Erie Canal

No article yet exists on this topic. Below are primary sources references to the Erie Canal compiled by Monticello researchers from Thomas Jefferson's papers.

Primary Source References

1807 December 10. (Jefferson to Joel Barlow). "People generally have more feeling for canals and roads than education. However I hope we can advance them with equal pace."[1]

1807 December 10. (Jefferson to Robert Fulton).  Thanks Fulton for the communication of his Memoir [on canals, etc.], which he has read with great satisfaction and now returns. " There is nothing in it but what will contribute to the promotion of it's great object, and some of the calculations will have a very powerful effect."[2]

1817 April 14. (Jefferson to De Witt Clinton). "The conception is bold and great, and the accomplishment will be equally useful. The works of Europe in that line shrink into insignificance in comparison with these...but no probable degree of expence can transcend that of it's utility. The prospect of the future face of America is magnificent indeed: but for the revolutionary generation it is to be enjoyed in contemplation only."[3]

1817 June 13. (Jefferson to Baron von Humboldt). "The most gigantic undertaking yet proposed, is that of New York, for drawing the waters of Lake Erie into the Hudson. The distance is 353 miles, and the height to be surmounted 661 feet. The expense will be great, but its effect incalculably powerful of the Atlantic States."[4]

1817 June 16. (Jefferson to Albert Gallatin). "You will have learned that an act for internal improvement, after passing both Houses, was negatived by the President. The act was founded, avowedly, on the principle that the phrase in the Constitution which authorizes Congress 'to lay taxes to pay the debts and provide for the general welfare,' was an extension of the powers specifically enumerated to whatever would promote the general welfare...it was never meant they should provide for that welfare but by the exercise of the enumerated powers, so it could not have been meant they should raise money for purposes which the enumeration did not place under their action...I think the passage and rejection of this bill a fortunate incident...[it] will settle forever the meaning of this phrase, which, by a mere grammatical quibble, has countenanced the General Government in a claim of universal power."[5]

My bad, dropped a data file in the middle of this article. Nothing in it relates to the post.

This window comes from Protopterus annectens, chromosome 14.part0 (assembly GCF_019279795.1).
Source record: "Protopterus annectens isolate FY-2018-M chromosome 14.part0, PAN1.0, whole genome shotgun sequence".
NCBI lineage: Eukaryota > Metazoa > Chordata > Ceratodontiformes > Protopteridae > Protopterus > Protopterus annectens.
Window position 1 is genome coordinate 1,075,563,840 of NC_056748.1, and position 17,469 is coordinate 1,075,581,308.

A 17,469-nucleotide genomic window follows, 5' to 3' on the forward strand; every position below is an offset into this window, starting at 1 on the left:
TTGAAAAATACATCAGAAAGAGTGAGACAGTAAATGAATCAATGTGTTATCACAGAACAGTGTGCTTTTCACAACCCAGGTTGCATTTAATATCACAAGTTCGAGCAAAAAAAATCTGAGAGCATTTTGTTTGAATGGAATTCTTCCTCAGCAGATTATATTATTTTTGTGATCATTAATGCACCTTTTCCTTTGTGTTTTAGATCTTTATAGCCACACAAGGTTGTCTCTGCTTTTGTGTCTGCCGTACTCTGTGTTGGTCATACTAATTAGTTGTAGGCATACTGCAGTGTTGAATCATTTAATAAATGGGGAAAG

1822 March 19. (Jefferson to De Witt Clinton). "I rejoice sincerely in the progress of your canal, and envy your location in a state wise enough to see that the common interest is individual interest, and rich enough to pursue it."[6]

1822 December 12. (Jefferson to De Witt Clinton). "I thank you, Dear Sir, for the little volume sent me on the Natural history and resources of N. York.  It an instructive, interesting and agreeably written account of the riches of a country to which your great canal gives value and issue, and of the wealth which it creates from what without it would have had no value.  Altho' I do not recollect the conversation with Judge Firman referred to in page, 131, I have no doubt it is correct; for that I know was my early opinion, and many, I dare say still think with me that N. York has anticipated by a full century the ordinary progress of improvement."[7]

1826 June 8. (Jefferson to Messrs. Riker, Agnew, and Bolton, a committee of the Corporation of New York). "I receive gentlemen with great thankfulness the medals you have been pleased to send me, commemorative of the completion of the Erie Canal. This great work will immortalize the present authorities of N.Y. will bless their descendants with wealth and prosperity, and prove to mankind the superiority wisdom of employing the resources of industry in works of improvement rather than destruction."[8]

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